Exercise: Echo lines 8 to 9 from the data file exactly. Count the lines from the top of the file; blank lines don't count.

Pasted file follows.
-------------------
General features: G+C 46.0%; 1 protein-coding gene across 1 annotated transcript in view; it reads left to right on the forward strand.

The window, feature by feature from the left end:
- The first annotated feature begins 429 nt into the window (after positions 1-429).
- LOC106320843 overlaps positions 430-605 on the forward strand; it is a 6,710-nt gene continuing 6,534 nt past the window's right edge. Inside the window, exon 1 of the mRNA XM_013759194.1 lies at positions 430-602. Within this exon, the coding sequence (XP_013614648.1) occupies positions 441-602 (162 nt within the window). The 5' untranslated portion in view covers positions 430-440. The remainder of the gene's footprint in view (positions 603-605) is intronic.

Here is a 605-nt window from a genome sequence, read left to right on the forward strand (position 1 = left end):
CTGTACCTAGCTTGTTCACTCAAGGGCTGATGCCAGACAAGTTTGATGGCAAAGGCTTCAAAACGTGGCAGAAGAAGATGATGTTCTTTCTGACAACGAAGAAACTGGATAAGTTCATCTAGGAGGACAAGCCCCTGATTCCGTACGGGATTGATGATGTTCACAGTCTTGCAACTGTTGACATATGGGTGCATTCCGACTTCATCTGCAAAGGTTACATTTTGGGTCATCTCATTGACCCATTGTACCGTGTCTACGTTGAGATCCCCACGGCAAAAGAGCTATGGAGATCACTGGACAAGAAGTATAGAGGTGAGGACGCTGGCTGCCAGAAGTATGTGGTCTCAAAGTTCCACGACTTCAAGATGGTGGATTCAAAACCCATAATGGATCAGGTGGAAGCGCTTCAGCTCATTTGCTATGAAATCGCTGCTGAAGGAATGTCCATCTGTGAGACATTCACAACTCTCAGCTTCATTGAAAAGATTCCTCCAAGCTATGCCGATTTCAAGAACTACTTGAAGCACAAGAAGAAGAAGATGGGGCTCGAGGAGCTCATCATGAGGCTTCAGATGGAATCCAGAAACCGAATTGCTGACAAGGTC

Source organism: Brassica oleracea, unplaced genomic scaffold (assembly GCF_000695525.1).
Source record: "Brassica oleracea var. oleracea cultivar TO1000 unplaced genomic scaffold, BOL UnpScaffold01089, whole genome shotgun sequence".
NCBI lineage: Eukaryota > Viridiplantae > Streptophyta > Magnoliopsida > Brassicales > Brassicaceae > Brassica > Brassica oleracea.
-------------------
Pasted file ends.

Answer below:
Source record: "Brassica oleracea var. oleracea cultivar TO1000 unplaced genomic scaffold, BOL UnpScaffold01089, whole genome shotgun sequence".
NCBI lineage: Eukaryota > Viridiplantae > Streptophyta > Magnoliopsida > Brassicales > Brassicaceae > Brassica > Brassica oleracea.